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Emergency_notice
St. Michaels restaurants aim to 'stay head of the curve'

ST. MICHAELS — Three restaurant owners from St. Michaels came together to create a list of rules designed to protect employees and customers from the spread of COVID-19.

Del. Johnny Mautz, owner of Carpenter Street Saloon in St. Michaels and a Republican representing Talbot County in the state House of Delegates, met up with Terye Knopp, owner of Foxy’s Harbor Grill, and Chris Agharabi, owner of Ava’s Pizzeria and Theo’s, to work out a way to help with some of the confusion surrounding COVID-19 guidelines.

“We all agreed that there is an aura of COVID fatigue.” Mautz said. “People are fatigued about all the information that they’ve gotten about COVID, and there’s a lot of confusion. And there’s a little understanding the fact that sometimes one day can be different than the next.”

“We’ve got challenges running our businesses for our employees and for our guests and for ourselves,” Mautz added. “We started talking to come up with some guidelines to just put on paper.”

Their list, which also had input from other St. Michaels restaurant owners, is titled “Staying Ahead of the Curve” and includes a list of commitments that restaurants will make to the customers, as well as a list of things the restaurants ask of the customers.

Mautz, Knopp and Agharabi compiled the list and forwarded it to other local restaurants, who all supported the effort and added to the list.

“They’ve all said, ‘Yes, absolutely. We need to get this clear information out to everyone to provide some reliable, clear ideas that we can all look to as we kind of go through the day-to-day trials and tribulations,’” Mautz said.

“A lot of these things are already being done,” Agharabi said. “It’s just letting people know this is what we do and this is what you can expect from us. We want you to follow the rules that are out there. Most people are already doing this, it just formalizes it to say we’re unified doing this.”

Mautz added that the list is not designed to supplant or replace oversight and regulation from the local health department, but rather a way to support local efforts.

“You know, the health department is overwhelmed. The county is overwhelmed. Towns are overwhelmed. The police are stretched thin,” Mautz said. “And we thought it would be our way of contributing to the effort here to promote public health and public safety. And, you know, with that comes happiness, right? We will make everybody happy.”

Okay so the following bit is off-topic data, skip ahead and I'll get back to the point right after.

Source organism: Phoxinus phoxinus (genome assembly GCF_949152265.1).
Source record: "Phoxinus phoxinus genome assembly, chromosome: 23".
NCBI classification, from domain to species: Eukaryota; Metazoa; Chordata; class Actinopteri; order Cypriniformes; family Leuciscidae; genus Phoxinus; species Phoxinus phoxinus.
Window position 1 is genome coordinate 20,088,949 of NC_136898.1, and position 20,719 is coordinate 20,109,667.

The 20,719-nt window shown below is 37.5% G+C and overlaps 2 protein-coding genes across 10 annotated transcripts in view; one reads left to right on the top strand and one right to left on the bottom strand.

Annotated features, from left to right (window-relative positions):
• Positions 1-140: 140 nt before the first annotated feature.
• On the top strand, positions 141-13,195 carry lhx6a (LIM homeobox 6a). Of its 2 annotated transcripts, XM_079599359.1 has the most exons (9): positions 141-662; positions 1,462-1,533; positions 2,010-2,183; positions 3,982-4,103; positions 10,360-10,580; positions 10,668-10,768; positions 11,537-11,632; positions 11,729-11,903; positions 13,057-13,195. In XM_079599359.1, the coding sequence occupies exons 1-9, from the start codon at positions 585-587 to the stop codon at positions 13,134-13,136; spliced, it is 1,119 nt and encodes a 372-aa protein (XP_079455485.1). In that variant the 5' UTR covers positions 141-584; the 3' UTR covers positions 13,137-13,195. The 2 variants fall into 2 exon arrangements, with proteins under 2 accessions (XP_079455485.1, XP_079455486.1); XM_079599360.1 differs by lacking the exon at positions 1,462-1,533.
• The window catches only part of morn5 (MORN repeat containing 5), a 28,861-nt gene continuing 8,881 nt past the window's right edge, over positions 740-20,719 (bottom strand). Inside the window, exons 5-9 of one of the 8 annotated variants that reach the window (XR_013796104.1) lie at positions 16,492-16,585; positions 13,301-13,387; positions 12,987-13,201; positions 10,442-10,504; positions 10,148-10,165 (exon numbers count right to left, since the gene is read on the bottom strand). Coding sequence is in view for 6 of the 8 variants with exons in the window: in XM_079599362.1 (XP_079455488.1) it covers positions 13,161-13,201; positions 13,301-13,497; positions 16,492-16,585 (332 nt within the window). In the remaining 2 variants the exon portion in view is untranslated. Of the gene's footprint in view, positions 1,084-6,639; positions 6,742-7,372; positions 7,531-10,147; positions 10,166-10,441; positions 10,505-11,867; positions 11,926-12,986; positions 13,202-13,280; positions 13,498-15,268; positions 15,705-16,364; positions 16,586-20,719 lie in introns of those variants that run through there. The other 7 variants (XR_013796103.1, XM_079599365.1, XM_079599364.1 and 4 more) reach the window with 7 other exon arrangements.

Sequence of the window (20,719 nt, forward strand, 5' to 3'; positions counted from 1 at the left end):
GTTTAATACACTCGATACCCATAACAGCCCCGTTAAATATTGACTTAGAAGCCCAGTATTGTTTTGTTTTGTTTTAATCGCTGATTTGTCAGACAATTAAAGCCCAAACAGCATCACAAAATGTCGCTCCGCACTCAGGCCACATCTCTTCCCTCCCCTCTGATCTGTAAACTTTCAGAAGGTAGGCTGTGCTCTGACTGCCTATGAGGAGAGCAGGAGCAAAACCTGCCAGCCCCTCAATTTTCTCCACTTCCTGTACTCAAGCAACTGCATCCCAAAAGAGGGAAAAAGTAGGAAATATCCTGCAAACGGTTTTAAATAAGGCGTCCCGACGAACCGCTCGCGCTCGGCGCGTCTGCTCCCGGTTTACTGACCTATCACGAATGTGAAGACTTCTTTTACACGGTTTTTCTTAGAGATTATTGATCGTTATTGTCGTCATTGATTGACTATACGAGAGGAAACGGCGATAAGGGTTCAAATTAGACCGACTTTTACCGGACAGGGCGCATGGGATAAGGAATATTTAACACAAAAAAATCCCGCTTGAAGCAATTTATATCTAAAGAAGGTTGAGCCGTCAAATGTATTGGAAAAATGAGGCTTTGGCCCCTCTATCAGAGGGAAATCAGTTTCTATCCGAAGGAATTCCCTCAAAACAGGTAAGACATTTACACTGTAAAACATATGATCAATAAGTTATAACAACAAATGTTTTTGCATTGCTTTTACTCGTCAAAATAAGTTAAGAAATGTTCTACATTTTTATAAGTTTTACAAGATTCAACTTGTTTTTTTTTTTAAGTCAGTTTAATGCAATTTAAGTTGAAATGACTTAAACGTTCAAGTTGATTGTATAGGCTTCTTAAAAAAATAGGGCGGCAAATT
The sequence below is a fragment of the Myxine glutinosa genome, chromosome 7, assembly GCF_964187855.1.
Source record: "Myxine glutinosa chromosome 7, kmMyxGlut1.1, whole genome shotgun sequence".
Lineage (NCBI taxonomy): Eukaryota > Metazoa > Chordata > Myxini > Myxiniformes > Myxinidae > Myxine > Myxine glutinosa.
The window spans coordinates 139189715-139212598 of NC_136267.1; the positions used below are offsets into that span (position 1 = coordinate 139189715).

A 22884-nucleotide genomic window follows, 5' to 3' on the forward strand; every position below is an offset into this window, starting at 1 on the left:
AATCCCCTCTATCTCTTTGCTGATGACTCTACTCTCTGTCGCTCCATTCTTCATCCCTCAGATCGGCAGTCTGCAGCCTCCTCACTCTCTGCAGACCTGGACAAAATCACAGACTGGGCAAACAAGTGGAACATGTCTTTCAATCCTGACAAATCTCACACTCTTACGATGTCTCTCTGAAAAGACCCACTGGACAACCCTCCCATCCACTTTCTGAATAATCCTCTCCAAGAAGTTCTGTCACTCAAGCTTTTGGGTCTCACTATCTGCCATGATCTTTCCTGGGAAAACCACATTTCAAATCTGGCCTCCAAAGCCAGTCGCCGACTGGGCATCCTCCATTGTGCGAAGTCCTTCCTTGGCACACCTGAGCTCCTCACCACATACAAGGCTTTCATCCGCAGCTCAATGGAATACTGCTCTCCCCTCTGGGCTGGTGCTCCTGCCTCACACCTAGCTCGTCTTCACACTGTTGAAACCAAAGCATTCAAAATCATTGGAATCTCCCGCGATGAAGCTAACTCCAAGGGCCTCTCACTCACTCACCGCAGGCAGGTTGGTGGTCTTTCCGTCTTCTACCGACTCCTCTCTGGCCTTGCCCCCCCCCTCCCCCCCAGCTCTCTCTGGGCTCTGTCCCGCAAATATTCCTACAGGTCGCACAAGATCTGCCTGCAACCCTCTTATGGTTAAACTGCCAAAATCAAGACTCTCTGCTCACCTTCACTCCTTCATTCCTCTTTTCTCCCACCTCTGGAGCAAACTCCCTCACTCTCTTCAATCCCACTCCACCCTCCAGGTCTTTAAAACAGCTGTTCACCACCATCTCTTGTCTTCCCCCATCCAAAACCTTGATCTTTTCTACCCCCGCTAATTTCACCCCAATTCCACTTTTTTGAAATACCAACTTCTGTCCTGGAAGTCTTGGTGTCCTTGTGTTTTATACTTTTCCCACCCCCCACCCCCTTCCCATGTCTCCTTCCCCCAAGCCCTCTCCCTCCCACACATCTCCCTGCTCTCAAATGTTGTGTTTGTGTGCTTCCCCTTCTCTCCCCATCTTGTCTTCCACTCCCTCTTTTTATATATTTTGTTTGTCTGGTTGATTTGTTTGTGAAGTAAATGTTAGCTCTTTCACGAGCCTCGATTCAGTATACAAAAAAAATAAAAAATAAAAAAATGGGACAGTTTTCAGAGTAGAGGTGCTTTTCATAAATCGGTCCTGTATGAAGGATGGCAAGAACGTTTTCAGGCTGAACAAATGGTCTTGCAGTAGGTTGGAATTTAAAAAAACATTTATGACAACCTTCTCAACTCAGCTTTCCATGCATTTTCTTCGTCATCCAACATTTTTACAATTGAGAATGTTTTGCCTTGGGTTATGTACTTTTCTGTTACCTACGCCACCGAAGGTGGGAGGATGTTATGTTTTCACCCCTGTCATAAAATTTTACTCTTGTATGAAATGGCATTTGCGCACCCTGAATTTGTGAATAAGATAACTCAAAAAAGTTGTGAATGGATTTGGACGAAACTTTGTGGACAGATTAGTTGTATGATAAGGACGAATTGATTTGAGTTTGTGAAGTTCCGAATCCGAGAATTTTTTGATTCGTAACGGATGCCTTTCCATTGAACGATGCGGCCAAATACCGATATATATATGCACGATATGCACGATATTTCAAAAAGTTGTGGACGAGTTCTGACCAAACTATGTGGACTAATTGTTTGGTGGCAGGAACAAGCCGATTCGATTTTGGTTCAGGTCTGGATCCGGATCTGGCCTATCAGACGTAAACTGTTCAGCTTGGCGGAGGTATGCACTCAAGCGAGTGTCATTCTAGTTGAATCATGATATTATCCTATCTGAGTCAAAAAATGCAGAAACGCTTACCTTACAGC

The list they developed reads:

Our commitment to you:

  • All employees wear masks at all times.
  • Staff temperatures are taken when they report to work, and when they depart.
  • Our buildings are sanitized daily with an antiviral aerosol mister.
  • All hard surfaces are sanitized throughout the day.
  • Tables are sanitized between all guests.
  • All guest seating is separated by 6 ft.
  • We will not seat more than 6 people per table.
  • We will not permit gathering or standing at bars.
  • We will make sure all guests are seated for dining or drinking.
  • We will post the proper social distancing signs and guidelines.
  • We will listen to your concerns.

What we ask from you:

  • Please do not come in if you are feeling ill, have a fever, or are showing symptoms.
  • Please, enter the restaurant with a mask.
  • Please sit at a table wearing a mask.
  • Order from waitstaff wearing a mask.
  • Feel free to remove your mask when beverages and food arrive — eat, drink and enjoy your meal.
  • Please, politely raise your mask whenever you speak to the waitstaff.
  • Please put your mask on if you visit the restroom during your visit.
  • Please wash your hands with soap and water before returning to your table after using the restroom.
  • Please leave the restaurant wearing your mask.

Emergency_notice
Talbot council reluctant to limit gatherings sizes

EASTON — The Talbot County Council, during a Tuesday, July 28, meeting, scratched its idea to set a limit on indoor and outdoor gathering sizes to battle the COVID-19 pandemic, citing confusion surrounding the restriction’s applicability to “special events,” such as weddings.

The council floated the idea of restricted gatherings at the recommendation of County Health Officer Dr. Fredia Wadley — but the council members’ eagerness to take Wadley’s health safety advice appeared to fall apart as they struggled to nail down the details and implications of the measure.

Council President Corey Pack said during Tuesday’s meeting he wasn’t “comfortable” setting a blanket limit on group sizes, because in some scenarios, “perhaps 150 people spread across 10 acres would be reasonable.”